Alex glanced at the bar as if he could see Amaya through the wood panels like a super hero with x-ray vision.

“Old lady’s cocked every night,” Alex said. “Saw her this morning. Said she was out cold all night. Didn’t see shit.”

Julio turned his back and observed the paintings of the Italian coast. Alex heard him growl quietly to himself before turning back to Alex.

“I got another job for you,” he said.

“Take the train down to the airport again?” Alex asked. “Like that time before?

“Train down. Drive back,” Julio said. “Fuck-up - you drive the cars down. Little man - you drive them back.”

“Why wouldn’t…” Alex started to ask.

“That’s not how it works,” Julio cut him off, moving deep into his personal space. “You go where I say. You do what I tell you. You don’t fuck this up like your little friend or we fuck you up. Dig?”

Rulon sat quietly with his head down in the booth.

“It’s simple,” Edeyo said. “Take the train down. Get the car. Drive it up. Leave it be.”

“You go to the garage at East Valley and South 80th, bay number 11” Edeyo added. “Lock code’s 118126. You got that?”

“118126,” Alex repeated, glancing quickly at his roommate in the corner. “Got it.”

“There’ll be a car parked in there. Keys’ll be wedged in the crack between the bottom part and top part of the seat. Leave it unlocked with the keys in it in the loading dock area of the Woodland Park Zoo. That’s all you do. You get what I’m sayin? Gate’ll be open. Just drive right in.”

Alex nodded his head in understanding, muttering “Loading Dock” and “Woodland Zoo” to solidify his grasp of the instructions. Edeyo and Julio grabbed a tray of garlic knots from the end of the bar. Alex darted his eyes at them.

“Now listen good,” Julio said, his smile dropping to an intense grimace. “You don’t go looking in that trunk. That’s my shit in there. I got cameras and I’ll know if you even so much as open up. You understand mi amigo. You open that trunk; I open your head with a bullet to the brain. You hear me?”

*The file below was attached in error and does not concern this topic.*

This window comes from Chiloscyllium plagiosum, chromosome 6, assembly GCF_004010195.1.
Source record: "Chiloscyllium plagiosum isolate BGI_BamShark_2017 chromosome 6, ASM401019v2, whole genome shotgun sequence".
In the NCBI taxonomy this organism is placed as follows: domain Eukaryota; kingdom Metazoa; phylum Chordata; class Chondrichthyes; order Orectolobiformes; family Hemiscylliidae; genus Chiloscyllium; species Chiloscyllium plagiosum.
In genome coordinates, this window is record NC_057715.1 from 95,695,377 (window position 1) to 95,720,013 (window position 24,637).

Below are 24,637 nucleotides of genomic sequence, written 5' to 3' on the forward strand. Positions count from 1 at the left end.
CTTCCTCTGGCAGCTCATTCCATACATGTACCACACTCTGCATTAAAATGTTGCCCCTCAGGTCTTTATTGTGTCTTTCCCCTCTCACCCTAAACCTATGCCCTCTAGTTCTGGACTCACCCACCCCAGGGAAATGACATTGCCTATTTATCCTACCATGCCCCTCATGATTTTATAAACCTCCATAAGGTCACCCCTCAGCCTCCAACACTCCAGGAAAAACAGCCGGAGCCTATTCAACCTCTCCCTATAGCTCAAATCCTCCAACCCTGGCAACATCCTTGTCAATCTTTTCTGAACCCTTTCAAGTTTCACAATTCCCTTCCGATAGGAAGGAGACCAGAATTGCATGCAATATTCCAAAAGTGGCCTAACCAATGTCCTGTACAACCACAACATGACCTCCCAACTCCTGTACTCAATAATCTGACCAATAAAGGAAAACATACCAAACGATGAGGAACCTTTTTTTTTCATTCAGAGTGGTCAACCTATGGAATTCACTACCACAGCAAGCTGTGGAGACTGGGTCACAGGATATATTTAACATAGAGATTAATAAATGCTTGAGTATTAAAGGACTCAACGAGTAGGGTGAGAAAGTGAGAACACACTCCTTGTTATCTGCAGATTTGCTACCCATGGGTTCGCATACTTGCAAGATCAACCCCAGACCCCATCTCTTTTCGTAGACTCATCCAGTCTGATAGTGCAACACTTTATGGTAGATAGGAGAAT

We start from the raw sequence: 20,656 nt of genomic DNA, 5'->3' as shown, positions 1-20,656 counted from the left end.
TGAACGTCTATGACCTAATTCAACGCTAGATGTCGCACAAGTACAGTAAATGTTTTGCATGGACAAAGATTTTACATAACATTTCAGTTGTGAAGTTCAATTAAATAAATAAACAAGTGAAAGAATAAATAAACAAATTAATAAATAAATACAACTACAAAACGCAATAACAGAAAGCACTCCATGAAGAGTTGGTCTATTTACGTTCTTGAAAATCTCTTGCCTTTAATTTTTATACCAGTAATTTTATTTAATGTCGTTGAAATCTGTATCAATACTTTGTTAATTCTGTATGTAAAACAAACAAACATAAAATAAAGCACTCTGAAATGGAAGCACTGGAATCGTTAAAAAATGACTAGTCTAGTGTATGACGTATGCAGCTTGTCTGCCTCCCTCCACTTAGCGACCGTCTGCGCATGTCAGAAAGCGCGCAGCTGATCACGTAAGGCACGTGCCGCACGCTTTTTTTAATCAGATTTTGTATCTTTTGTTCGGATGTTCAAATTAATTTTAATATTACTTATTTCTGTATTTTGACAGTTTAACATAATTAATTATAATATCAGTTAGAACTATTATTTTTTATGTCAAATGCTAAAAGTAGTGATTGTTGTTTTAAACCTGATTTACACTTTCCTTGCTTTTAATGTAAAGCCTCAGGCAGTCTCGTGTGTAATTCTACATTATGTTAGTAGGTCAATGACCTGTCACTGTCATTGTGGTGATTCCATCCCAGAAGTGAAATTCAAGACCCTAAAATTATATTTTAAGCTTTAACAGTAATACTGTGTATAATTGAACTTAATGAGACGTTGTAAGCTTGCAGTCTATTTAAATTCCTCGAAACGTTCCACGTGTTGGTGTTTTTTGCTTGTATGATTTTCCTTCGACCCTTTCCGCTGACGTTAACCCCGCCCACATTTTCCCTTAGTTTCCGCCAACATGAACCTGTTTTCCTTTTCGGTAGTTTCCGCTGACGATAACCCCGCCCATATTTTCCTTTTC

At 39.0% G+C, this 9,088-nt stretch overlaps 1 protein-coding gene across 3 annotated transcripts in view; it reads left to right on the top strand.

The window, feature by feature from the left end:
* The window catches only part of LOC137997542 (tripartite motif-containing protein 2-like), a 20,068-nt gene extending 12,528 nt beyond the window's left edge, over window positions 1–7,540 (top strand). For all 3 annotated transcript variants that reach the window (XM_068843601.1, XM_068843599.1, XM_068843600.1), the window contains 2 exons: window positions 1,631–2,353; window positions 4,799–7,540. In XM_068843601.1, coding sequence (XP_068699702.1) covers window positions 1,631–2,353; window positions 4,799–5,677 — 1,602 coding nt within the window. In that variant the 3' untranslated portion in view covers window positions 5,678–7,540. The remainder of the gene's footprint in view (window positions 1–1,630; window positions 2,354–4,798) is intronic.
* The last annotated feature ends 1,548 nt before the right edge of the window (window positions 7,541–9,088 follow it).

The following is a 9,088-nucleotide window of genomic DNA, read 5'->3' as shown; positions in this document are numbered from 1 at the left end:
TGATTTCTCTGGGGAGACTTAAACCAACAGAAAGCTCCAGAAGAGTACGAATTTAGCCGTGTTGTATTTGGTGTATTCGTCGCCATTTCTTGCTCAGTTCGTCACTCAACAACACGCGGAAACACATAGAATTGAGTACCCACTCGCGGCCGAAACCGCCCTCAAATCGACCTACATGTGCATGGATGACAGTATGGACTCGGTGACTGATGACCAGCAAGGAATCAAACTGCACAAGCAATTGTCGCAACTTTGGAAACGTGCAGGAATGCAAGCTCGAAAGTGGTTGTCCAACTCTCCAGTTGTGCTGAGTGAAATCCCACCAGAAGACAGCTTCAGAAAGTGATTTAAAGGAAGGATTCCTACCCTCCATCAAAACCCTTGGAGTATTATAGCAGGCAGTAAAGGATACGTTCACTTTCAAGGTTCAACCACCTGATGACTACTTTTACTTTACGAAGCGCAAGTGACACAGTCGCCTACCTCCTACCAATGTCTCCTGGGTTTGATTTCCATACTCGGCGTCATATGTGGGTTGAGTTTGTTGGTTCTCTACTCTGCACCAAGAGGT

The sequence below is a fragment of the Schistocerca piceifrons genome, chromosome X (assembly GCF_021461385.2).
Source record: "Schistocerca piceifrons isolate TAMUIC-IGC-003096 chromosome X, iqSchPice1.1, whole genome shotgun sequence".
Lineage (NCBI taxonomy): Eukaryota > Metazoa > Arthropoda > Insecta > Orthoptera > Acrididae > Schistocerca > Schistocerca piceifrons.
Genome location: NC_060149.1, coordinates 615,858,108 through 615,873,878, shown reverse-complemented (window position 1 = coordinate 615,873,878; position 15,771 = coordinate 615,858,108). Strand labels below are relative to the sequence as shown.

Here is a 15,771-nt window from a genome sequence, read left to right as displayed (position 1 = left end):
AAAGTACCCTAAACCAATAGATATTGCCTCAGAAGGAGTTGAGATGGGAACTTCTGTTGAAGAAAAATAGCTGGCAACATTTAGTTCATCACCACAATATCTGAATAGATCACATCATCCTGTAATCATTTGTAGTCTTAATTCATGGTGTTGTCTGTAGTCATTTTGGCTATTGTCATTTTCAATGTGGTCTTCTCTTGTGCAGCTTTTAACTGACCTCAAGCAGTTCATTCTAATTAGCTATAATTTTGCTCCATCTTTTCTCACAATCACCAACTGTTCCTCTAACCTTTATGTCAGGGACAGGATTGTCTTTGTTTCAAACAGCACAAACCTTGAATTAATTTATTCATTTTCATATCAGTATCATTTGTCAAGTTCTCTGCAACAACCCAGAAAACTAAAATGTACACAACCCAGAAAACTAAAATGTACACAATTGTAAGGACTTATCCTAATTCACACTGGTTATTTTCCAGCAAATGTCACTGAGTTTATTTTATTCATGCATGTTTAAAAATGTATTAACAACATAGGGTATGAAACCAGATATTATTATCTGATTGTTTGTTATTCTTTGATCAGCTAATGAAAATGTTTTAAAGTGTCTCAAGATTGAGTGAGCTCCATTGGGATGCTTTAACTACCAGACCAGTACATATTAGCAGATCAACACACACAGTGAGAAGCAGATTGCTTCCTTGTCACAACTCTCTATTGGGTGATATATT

Alex nodded, but the gesture failed to satisfy Julio.

“I said, you understand me?” he shouted and smacked Alex on the side of the head.

“Yes, yes, man,” Alex replied. “I heard you. I’ll do just like you said.”

Julio allowed the tension in his face to ease and pulled a roll of cash from his pocket.

“That’s a hundred now,” he said. “And, another hundred when Edeyo gets what we need from the trunk. Remember, leave it unlocked. And, don’t go looking around at shit you ain’t supposed to be looking at, or I gotta take care of business. You hear me?”

“Yes, I hear,” Alex spoke more loudly.

“Good,” Julio slung his arm around Alex. “You’re a good kid Alexi. You got a future with us. You stay clean and do what I say and we take good care of you.”

At that, Julio turned to Edeyo and Rulon and waved for them to head out.

“Later tonight; my place,” Edeyo said as they left the restaurant. “You and little fuck-up can get messed up on some good shit - get with some girls from the hood.”

Alex nodded as the three visitors closed the door behind them, crossed the street and sped off in their black and gold-trimmed Camaro. Alex stuffed the five twenty-dollar bills in his pocket and rounded the corner to retrieve Amaya from her hiding spot.

“Good girl,” he said to her, although he knew she couldn’t understand. “They can be nasty dudes. They’d see you and ask a whole buncha questions I can’t answer.”

Amaya looked at him with big, dark brown eyes.

“What were you doing wandering around the Fremont Troll anyway?” Alex asked her. “Sounds a little funny my mom says she just found you on the side of the road and don’t want to call the cops.”

Amaya stared blankly, but with a hint of a smile.

“Moma better bring them Child Services people here soon,” he said to her, understanding that she couldn’t interpret his words. “Boss lady’ll come and you’ll have to go hang out in the alley. That ain’t no place for a kid… or a mom.”